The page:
CSCW: Four Characters in Search of a Context
Citation: Liam J. Bannon, Kjeld Schmidt (1989) CSCW: Four Characters in Search of a Context. ECSCW 1989: Proceedings of the First European Conference on Computer Supported Cooperative Work (RSS)
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Tagged: Computer Science (RSS)
This article sketches out the definitional issues present in early days of CSCW, when cooperative work systems were being rapidly produced without very much study into how to produce them, other than a strong finding that early "office automation" systems often suffered from a belief that their task was to automate the "handbook" type procedures of an office, whereas the people working in the office accomplished an important portion of their work using practices that never made it into a handbook. CSCW at this time took on a fairly focused view of what was meant by "Work" (all of the examples are oriented toward firms and labor, e.g. offices and factories). However, even at this point in history the precise meaning of cooperation was an open question: was this really all group work, or only that work where some collaborative attitude was maintained among people, or might it be collaboration that also occurred between people and machines, or between people mediated by machines? The authors describe CSCW as more than simply groupware, but also extends to other lines of investigation such as the critique of technology that supports work, the extension of design powers to disempowered groups or the rendering of such designs in a more democratic way as part of workplace democracy, or else the melding of systems creation and design research in an applied research frame.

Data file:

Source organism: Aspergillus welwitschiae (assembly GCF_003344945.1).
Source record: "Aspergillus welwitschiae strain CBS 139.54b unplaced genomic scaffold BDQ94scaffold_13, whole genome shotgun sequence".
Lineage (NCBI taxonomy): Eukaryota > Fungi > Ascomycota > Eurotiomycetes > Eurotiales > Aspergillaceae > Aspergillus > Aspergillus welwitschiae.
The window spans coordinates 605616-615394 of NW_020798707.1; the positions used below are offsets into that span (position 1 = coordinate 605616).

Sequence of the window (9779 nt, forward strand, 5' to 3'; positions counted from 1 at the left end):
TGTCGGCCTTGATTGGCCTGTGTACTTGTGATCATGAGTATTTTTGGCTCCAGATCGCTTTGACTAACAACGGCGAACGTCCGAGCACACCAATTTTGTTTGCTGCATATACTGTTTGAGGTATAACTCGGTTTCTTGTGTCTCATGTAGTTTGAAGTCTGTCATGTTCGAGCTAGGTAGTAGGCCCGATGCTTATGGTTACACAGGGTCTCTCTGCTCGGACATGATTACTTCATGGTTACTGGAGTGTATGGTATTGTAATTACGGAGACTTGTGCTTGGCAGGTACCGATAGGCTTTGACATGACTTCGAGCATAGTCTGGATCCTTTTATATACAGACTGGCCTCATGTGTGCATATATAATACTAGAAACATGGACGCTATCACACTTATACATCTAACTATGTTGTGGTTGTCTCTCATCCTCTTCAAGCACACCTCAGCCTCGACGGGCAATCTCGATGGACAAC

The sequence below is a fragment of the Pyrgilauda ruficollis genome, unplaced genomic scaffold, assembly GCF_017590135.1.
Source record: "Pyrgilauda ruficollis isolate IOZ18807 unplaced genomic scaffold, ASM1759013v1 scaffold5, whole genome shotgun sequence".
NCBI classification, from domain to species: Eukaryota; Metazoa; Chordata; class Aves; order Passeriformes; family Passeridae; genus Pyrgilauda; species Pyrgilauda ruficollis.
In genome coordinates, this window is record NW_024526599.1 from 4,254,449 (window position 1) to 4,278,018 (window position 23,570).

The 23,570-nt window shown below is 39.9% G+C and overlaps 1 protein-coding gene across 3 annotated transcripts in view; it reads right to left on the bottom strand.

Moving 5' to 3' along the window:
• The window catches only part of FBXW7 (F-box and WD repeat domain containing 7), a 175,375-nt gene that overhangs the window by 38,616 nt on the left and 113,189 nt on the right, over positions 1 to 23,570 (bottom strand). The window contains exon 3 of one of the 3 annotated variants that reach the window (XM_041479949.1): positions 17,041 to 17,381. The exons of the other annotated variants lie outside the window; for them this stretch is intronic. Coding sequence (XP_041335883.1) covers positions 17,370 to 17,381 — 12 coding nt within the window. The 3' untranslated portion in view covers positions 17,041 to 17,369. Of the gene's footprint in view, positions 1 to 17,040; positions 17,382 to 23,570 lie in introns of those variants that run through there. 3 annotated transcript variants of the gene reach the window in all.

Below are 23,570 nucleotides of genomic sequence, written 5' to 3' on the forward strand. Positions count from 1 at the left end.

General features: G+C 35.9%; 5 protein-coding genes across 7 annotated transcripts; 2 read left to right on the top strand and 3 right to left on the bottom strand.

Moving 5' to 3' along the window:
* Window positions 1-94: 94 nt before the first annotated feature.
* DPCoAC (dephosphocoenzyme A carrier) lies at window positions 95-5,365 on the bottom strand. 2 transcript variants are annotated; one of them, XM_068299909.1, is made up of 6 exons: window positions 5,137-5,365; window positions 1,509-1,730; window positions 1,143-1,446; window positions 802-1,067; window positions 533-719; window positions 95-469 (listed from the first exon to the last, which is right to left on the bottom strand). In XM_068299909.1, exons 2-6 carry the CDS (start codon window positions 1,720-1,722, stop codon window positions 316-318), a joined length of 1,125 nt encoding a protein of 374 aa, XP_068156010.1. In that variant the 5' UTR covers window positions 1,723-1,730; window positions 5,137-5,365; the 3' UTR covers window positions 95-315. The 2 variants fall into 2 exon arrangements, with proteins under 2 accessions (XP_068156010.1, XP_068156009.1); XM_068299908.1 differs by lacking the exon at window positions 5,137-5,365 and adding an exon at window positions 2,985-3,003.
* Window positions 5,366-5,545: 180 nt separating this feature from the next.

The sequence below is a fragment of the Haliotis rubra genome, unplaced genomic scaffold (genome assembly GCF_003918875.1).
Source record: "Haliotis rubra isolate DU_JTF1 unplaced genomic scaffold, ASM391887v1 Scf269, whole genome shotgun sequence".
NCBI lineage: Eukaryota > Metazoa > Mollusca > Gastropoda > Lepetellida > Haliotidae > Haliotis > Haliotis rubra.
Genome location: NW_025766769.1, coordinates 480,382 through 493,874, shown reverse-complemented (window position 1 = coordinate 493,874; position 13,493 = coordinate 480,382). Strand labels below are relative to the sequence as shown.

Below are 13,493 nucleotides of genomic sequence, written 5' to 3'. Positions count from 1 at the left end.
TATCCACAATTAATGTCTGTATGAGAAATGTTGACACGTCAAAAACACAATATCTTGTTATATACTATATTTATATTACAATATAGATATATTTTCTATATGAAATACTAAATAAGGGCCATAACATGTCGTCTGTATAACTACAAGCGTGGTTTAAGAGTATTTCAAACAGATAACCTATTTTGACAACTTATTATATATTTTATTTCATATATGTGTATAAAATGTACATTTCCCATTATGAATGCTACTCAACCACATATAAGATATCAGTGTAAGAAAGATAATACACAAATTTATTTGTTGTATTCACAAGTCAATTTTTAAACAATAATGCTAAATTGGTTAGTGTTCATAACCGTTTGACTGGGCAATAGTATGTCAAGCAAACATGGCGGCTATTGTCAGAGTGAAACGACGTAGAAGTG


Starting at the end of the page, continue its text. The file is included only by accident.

Bannon and Schmidt describe the three key issues for CSCW as "articulating cooperative work", "sharing an information space", and "adapting the technology to the organization, and vice versa". (p. 364). Arguably these are core concerns that continue today.
Theoretical and Practical Relevance
Early work like this offers a certain kind of clarity; before particular vendors and ways of working became dominant, it was perhaps easier to talk in terms of a "shared information space". Likewise although group work and collaboration are heavily normative today, this article characterizes cooperation as "merely technically necessary or economically beneficial in certain work environments". I suspect the terminology of "strict constructionist" and "loose constructionist" is not what we would use today; the distinctions are not dissimilar to Kling's (1980) notion of the "systems rationalist" versus the "segmented institutionalist". The article closes with a summary of the overall findings of the field with respect to "Office Automation" (p. 368-369); by failing to see the informal rules, processes, and interactions involved in people working together, early attempts to "automate the office" were a substantial failure.